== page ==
Thanks for posting photos; they are important and helpful since they show the degree of asymmetry you noted yourself prior to surgery. You stated that your left breast was larger pre-operatively, and it appears as if your nipple areola complex was higher on the left as well. The second photograph was labeled "capsular contracture" but this simply appears to be an early post-op appearance ("high and tight" is normal at first). The right implant was indeed higher than the left in this early post-op view. The third photograph (6 months post-op) shows the breast mounds to be pretty close in size (volume) and reasonably symmetrical on the chest wall. However, the higher nipple on the left is still higher, and after the right implant dropped, the overall position symmetry on your chest wall is better, but the left is still a bit lower than the right..
If your breast volume (size) had been "perfect" prior to your surgery, you would have not required implants, and the only asymmetry would have been the (minimal) discrepancy between the two breasts in size, and the rather noticeably higher left nipple. If you had asked only for the nipple position to be corrected, your surgeon would have had to tell you that repositioning the nipple areola complex requires an incision around the areola (and of course, a permanent scar) on one and perhaps both sides.
Simply raising the left implant position will make that nipple look a bit lower and more symmetrical, but the breast mounds will be off (imagine the look in a tight sweater that does not show your nipples--the breast position needs to match, and that would take raising the left implant position only a tiny bit). Raising it too much to try to correct the nipple position entirely by suturing the bottom of the pocket internally will leave the left breast too high. And the left nipple will still be too high!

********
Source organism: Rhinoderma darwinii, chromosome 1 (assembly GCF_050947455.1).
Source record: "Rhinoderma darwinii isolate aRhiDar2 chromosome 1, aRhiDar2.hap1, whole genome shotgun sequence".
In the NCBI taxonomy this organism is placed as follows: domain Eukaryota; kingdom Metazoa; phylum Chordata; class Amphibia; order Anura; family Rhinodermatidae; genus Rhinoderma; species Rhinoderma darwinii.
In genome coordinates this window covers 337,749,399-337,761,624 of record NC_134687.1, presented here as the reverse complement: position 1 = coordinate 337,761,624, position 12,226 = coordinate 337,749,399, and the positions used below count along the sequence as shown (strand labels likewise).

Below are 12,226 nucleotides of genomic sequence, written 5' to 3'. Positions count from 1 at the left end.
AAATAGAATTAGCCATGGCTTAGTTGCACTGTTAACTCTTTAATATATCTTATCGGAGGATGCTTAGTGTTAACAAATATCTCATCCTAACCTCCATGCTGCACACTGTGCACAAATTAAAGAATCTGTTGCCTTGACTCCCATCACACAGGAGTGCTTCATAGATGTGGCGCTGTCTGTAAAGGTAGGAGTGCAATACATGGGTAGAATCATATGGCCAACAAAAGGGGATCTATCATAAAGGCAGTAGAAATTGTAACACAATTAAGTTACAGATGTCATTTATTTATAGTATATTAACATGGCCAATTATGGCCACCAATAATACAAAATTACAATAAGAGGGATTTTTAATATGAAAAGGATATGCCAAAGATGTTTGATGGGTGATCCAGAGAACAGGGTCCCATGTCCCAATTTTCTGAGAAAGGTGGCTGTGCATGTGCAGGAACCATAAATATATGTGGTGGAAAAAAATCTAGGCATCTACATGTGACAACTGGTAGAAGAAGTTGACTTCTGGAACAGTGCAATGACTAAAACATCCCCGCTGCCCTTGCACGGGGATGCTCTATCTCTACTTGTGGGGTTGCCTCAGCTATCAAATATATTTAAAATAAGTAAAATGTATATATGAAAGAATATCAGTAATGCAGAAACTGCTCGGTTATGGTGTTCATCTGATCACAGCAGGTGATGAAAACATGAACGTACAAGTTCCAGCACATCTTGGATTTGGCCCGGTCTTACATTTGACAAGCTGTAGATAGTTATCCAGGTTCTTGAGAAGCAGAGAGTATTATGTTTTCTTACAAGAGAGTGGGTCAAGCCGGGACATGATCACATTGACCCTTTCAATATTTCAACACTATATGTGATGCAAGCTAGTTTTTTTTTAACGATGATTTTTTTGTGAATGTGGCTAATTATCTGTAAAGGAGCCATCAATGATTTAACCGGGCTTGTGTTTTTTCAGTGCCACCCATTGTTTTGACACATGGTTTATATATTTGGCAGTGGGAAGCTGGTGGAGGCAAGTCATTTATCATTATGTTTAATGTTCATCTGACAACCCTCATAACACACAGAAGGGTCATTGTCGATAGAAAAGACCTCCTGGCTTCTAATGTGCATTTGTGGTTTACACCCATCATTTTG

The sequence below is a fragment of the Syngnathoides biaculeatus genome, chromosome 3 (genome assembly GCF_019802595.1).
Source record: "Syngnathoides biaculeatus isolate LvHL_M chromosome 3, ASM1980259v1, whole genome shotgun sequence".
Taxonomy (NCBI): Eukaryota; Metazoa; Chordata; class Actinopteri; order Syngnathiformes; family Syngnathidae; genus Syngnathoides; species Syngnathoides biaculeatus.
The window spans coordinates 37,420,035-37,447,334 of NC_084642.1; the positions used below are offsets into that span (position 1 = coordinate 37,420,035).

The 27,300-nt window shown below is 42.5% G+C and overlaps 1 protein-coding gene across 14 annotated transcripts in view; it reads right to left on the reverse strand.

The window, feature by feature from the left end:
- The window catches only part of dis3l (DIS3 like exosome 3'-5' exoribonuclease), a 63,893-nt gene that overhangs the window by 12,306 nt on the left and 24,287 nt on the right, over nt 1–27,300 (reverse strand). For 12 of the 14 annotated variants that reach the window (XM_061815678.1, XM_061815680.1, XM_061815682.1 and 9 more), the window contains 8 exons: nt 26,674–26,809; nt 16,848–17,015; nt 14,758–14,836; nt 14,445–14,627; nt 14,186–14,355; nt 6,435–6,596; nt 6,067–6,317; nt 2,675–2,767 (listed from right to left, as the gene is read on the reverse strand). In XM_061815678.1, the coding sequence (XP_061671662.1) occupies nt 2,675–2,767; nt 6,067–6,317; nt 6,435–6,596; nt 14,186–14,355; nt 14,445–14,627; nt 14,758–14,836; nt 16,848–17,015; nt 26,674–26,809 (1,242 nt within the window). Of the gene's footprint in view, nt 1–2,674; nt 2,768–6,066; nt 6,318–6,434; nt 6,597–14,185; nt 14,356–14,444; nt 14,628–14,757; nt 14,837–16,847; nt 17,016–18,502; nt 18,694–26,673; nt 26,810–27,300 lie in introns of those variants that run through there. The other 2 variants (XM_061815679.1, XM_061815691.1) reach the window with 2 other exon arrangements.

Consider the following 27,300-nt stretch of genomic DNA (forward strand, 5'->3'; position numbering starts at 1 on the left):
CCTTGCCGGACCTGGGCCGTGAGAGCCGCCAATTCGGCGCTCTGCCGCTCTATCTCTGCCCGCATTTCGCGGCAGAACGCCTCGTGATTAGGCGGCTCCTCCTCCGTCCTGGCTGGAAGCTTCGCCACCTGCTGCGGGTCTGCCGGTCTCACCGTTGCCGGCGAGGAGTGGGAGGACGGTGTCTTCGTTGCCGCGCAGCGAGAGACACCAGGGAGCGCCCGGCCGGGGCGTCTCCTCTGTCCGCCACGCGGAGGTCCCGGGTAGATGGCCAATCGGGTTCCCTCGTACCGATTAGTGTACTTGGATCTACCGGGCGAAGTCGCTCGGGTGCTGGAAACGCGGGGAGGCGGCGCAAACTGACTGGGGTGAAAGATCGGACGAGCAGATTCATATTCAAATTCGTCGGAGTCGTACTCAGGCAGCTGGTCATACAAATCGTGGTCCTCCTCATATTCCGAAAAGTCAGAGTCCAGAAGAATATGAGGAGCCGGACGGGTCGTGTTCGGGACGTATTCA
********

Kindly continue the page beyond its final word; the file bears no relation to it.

So, the best solution, based on your photographs (and a direct examination is better), would be a combination of tightening the lower pocket of the left breast (perhaps a tiny bit higher than the right since it will drop as it heals, and a bit of intentional over-correction will help to compensate for the naturally higher left nipple), plus consideration of a crescentic excision on the lower part of the areola to drop the nipple-areola position a bit on the left.
I have stated elsewhere on this site that I feel crescentic "lifts" hardly lift at all, and I still believe that after two decades of breast surgery and lots of "hardly-worth-it" crescent excisions in an effort to get a lift with a little scar. It just doesn't work very well.
However, a "little bit higher" on the left implant position, plus a "tiny bit lower" on the nipple position will help overall breast symmetry the most--though you will have a visible scar on your left nipple. Your augmentation must have been via axillary incisions (no periareolar or inframammary scars visible), so having to add one now on the left is a bummer, but would still have been needed if all you requested in the first place had been to lower the left (or raise the right) so they matched better compared to each other.
Your augmentation did not cause this; you had it in the beginning, and simply placing implants did nothing to correct the asymmetry. That, dear lady, will take a little more surgery! Talk with your surgeon; it is likely that he or she already sees this as well, and will be able to discuss the pros and cons of the approach I just outlined for you. Revision surgery costs should have been discussed prior to your first surgery; if not, discuss it now, so you know what to expect. Good luck and best wishes!